The web-based tool works on the idea of agents. Each agent has one or more behaviors that run each time step. In the example simulation, which models wildfires in forests, the agent is named forest, although it really models one virtual tree. There’s also a behavior called forest which controls the tree’s rate of growth and chance of burning based on nearby trees and lightning. Other behaviors simulate a burning tree and what happens to a tree after burning — an ember — which may or may not grow back.
Continue reading “Simulate Your World With Hash.ai”
On small CPUs, you often don’t have a multiply or divide instruction. Of course, good programmers know that shifting right and left will multiply or divide by a power of two. But there are always cases where you need to use something that isn’t a power of two. Sometimes you can work it out for multiplication.
For example, multiplying by 10 is common when dealing with conversion between binary and decimal. But since
10n is equal to
8n+2n, you can express that as a bunch of left shift three times to multiply by eight, adding that value to your original value shifted left once to multiply by two.
But division is a different problem.
n/10 does not equal
n/8-n/2 or anything else simple like that. The other day a friend showed me a very convoluted snippet of code on Stack Overflow by user [realtime] that divides a number by 10 and wanted to know how it worked. It is pretty straightforward if you just stick with the math and I’ll show you what I mean in this post. Turns out the post referenced the venerable Hacker’s Delight book, which has a wealth of little tricks like this.
Continue reading “Binary Math Tricks: Shifting To Divide By Ten Ain’t Easy”
There is something to be said for brute force or trial-and-error approaches to problems, especially when finding a solution has an empirical element to it. [Tommy] perceived that to be the case when needing to design and 3D print servo horns that would fit factory servos as closely as possible, and used OpenSCAD to print a “Goldilocks array” from which it was possible to find a perfect match for his printer by making the trial and error process much more efficient. By printing one part, [Tommy] could test-fit dozens of options.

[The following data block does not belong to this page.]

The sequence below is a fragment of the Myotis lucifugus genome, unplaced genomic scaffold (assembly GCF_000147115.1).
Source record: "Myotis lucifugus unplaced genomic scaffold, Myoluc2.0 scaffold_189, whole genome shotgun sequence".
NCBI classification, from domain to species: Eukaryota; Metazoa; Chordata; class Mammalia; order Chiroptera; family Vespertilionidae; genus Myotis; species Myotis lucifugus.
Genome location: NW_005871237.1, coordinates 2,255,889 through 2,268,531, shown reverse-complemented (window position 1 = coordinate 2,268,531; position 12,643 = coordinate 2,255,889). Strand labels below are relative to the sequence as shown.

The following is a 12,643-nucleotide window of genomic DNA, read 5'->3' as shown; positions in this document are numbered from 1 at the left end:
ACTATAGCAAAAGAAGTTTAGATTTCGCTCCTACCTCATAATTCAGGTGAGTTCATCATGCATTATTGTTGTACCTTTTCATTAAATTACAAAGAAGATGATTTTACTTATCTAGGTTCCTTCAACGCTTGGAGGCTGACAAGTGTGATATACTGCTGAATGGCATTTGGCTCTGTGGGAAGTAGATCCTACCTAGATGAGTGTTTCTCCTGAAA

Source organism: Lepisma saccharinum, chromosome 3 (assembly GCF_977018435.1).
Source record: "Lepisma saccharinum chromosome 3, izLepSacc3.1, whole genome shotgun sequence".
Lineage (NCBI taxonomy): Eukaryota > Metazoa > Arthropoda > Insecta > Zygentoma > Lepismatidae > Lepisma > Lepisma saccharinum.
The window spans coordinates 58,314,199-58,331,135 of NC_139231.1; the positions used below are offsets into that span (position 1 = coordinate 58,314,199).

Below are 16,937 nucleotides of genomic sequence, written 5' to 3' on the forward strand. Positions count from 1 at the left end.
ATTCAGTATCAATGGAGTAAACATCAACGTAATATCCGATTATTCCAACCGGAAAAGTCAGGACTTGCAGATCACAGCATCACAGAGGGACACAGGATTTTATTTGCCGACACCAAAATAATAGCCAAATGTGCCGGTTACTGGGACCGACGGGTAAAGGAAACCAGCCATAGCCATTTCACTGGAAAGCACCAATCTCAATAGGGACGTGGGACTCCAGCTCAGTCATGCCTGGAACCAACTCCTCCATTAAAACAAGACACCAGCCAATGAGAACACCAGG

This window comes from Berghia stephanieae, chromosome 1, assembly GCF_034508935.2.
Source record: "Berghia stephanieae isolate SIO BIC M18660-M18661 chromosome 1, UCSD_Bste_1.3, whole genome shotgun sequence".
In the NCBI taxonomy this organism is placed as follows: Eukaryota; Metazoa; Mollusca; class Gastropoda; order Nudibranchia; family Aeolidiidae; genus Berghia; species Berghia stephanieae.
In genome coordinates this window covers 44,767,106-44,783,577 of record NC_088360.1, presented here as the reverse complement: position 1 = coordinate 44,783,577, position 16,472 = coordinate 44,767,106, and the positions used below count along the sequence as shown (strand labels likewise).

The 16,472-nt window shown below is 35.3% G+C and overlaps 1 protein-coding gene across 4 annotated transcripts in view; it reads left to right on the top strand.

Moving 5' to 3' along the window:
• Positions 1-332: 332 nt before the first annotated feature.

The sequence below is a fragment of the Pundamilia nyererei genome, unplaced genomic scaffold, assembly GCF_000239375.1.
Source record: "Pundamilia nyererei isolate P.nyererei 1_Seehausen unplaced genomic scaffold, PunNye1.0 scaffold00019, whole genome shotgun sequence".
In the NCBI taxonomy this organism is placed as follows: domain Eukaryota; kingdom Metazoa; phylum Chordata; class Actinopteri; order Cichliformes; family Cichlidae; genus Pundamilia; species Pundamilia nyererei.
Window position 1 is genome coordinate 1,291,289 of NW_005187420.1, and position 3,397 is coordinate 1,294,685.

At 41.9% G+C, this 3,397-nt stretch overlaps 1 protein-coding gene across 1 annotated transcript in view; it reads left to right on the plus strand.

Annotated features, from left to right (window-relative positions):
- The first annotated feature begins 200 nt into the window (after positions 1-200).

What made doing this necessary is the fact that every 3D printer has some variance in how accurately they will reproduce small features and dimensions. A 6.3 mm diameter hole in a CAD model, for example, will not come out as exactly 6.3 mm in a 3D-printed object. It will be off by some amount, but usually consistently so. Therefore, one way around this is to empirically determine which measurements result in a perfect fit, and use those for production on that specific 3D printer.
That’s exactly what [Tommy] did, using OpenSCAD to generate an array of slightly different sizes and shapes. The array gets printed out, servos are test-fitted to them, and whichever option fits best has its dimensions used for production. This concept can be implemented in any number of ways, and OpenSCAD makes a decent option due to its programmatic nature. Interested in OpenSCAD? It will run on nearly any hardware, and you can get up and running with the basics in probably less than ten minutes.
[Nicholas Carlini] programmed a C implementation of two-player Tic Tac Toe, and he did it in a single call to
printf(). The arguments for that single function call get mind-bendingly complex, so it may come as no surprise that it was written for The International Obfuscated C Code Contest (IOCCC).
Most of us are aware that
printf() is one of those functions that is considerably more complex under the hood, and capable of far more, than it may appear to be. But did you know that it is capable of Turing-complete computation?
[Nicholas] clearly steps through the theory, so give it a read. In short, a maze of arguments handles the logic of the game while an embedded
scanf() reads user input, and printing the game board is always preceded by an escape code to clear the screen.
[Nicholas] is certainly no stranger to in-depth understandings; we’ve seen his work before in demonstrating how to fool speech recognition with hidden commands, including a powerful example showing how two virtually identical-sounding audio files transcribe entirely differently.